Iran’s tight grip on Houthis in Yemen endangers the country’s peace process

A year after the Stockholm agreement, no progress has been made towards reviving the peace negotiation process

Tribesmen loyal to Houthi rebels chant slogans with weapons during a gathering aimed at mobilizing more fighters for the Houthi movement in Sanaa, Yemen, Tuesday, Feb. 25, 2020. (AP Photo/Hani Mohammed)
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It is not for the lack of mediation and peace building efforts that we are where we are in Yemen. The UN supports Yemen’s Peace Process. The Security Council's five permanent members have played a continuous mediating role to achieve peace. Since 2015, the cities of Geneva, Biel, Kuwait and Stockholm have witnessed four rounds of consultations and one round of negotiations.

Of these efforts, especially important are the negotiations in Kuwait between April and August 2016, and the Stockholm consultations in December 2018.

While the government’s team wants peace in order to regain control over the country based on political references, the Houthis want to achieve peace in order to establish their rule

I took part in the Geneva and Stockholm peace processes as part of Yemeni President Abdrabu Mansur Hadi's team. I was also a member of the advisory group for the official delegation during the previous talks in Kuwait.

My involvement, as well as my observations of the peace process, made me realise there is a problem in understanding the objectives of the conflict parties in engaging in talks. In addition, Iran’s role as the godfather of the Houthis is ignored more often than not.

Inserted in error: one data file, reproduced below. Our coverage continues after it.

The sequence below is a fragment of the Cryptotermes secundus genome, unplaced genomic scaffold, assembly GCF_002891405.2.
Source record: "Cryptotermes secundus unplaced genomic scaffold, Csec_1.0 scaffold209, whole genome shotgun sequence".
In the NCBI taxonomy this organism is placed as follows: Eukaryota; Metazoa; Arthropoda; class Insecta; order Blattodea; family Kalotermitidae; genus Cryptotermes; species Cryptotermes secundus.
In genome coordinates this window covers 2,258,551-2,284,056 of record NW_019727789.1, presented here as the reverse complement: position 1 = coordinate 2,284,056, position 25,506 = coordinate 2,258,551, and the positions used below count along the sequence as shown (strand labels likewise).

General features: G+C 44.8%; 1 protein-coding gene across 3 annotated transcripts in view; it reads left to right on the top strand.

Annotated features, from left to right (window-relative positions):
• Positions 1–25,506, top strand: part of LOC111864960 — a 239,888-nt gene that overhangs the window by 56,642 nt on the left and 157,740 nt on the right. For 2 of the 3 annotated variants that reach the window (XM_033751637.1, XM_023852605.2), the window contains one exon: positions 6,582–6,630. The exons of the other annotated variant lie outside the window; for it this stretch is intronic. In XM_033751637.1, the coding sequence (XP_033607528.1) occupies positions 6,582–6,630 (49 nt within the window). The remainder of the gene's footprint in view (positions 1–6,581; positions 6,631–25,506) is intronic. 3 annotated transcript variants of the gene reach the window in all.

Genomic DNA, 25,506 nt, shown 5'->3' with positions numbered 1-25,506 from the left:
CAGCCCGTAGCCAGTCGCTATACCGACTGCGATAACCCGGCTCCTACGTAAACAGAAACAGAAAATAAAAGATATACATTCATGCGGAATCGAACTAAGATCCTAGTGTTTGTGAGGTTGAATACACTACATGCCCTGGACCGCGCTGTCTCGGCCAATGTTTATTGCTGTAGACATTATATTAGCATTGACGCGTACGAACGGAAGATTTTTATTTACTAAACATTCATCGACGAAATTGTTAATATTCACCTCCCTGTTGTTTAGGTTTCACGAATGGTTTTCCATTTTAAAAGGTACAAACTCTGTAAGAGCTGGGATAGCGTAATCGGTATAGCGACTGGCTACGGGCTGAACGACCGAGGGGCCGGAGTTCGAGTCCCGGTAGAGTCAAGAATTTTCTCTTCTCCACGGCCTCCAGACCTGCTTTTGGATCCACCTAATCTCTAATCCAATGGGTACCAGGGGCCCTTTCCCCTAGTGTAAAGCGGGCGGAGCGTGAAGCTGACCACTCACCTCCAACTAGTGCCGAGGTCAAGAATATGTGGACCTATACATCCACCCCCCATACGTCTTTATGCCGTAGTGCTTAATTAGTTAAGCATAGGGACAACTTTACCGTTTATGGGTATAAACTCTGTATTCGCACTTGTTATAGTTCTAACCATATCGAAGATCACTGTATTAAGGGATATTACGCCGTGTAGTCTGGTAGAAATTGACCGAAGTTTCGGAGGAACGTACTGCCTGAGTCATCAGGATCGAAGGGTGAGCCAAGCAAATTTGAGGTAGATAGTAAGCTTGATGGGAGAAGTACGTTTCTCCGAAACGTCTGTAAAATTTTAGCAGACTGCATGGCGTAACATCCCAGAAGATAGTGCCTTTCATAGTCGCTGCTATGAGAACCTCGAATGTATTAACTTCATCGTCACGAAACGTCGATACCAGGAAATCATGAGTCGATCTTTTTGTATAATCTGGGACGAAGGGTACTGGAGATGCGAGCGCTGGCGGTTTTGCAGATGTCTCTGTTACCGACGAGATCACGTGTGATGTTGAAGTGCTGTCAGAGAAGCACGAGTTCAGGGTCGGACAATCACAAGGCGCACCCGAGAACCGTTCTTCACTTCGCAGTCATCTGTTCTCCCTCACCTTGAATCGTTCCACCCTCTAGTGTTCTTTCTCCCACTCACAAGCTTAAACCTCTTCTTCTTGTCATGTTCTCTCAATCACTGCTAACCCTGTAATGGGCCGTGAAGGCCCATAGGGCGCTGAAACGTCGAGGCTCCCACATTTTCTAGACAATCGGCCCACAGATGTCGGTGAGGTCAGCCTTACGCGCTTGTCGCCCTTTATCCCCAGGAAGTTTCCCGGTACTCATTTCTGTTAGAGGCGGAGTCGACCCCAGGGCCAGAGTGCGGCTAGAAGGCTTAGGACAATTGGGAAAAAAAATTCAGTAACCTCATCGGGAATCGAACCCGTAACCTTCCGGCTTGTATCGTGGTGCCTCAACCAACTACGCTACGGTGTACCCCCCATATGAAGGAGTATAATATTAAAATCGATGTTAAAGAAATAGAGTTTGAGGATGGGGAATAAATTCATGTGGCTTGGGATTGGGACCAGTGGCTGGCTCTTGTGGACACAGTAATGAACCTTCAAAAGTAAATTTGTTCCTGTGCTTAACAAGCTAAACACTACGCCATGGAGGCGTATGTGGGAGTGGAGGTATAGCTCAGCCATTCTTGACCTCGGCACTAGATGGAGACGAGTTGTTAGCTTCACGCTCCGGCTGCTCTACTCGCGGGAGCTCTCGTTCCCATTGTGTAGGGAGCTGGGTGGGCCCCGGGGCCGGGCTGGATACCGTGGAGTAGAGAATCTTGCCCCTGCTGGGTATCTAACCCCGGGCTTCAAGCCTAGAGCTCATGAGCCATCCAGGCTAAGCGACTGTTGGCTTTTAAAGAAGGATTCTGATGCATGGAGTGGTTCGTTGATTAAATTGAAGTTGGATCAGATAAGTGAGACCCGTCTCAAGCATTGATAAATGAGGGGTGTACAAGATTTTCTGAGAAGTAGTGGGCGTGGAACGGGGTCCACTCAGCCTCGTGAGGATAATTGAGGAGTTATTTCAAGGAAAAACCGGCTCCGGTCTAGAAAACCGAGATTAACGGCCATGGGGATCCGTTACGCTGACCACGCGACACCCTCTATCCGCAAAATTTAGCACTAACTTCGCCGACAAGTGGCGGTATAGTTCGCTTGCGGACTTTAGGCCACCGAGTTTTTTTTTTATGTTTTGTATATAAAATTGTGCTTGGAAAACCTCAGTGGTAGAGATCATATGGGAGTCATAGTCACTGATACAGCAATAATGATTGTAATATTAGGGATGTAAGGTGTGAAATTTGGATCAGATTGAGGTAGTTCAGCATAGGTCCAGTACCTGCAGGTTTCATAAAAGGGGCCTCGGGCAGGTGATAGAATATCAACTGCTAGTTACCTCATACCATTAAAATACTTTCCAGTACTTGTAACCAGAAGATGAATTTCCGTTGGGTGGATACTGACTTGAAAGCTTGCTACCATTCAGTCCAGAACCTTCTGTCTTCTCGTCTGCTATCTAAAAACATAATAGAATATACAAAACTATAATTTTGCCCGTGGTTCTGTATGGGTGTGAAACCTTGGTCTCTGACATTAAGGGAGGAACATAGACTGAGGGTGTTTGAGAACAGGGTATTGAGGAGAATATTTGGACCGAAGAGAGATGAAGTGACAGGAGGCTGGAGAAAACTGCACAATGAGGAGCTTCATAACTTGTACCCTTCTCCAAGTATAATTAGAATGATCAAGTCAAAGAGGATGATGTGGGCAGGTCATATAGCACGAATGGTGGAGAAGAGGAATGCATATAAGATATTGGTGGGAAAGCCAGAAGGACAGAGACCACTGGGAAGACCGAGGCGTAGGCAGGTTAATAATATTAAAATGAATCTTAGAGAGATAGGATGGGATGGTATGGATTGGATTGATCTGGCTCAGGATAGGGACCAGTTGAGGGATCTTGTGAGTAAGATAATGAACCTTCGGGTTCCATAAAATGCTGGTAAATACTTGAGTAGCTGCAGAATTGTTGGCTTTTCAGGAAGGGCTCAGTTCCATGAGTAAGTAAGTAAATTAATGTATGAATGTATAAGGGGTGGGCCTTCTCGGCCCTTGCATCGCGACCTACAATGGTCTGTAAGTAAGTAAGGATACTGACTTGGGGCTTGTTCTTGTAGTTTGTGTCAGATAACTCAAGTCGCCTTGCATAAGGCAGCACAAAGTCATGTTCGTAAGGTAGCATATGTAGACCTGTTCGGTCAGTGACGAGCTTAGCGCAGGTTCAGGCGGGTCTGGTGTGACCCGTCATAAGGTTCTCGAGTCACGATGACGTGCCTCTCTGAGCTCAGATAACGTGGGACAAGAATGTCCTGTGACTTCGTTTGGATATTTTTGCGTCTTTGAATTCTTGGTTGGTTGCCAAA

Mediators need to pay more attention to understanding the objectives of the relevant parties, which is obviously to achieve peace in Yemen.

However, the end goals are different, if not entirely contradictory.

While the government’s team wants peace in order to regain control over the country based on political references, the Houthis want to achieve peace in order to establish their rule, strengthen control over resources and be recognised as the legitimate authority over their claimed territories.

Looking back at the Stockholm peace talks, I can say that despite international interest in ending the war in Yemen, the way the talks were managed served to complicate the tension.

Naturally, each side had different priorities. The Houthis wanted to talk politics, while the government was more interested in the humanitarian aspect.

Unsurprisingly, the Stockholm process ended without a clear action plan. A year after the agreement, there has not been any implementation and no progress has been made towards reviving the peace negotiation process.  

As for Kuwait, I believe that was the golden opportunity for peace that slipped through our fingers. The host country did not spare efforts to support the talks.

The then secretary general envoy, Ismail Ould Cheikh Ahmed, tried his best to bring the differing sides closer.

However, once again the varying interests of the two delegations rendered the mediation unsuccessful.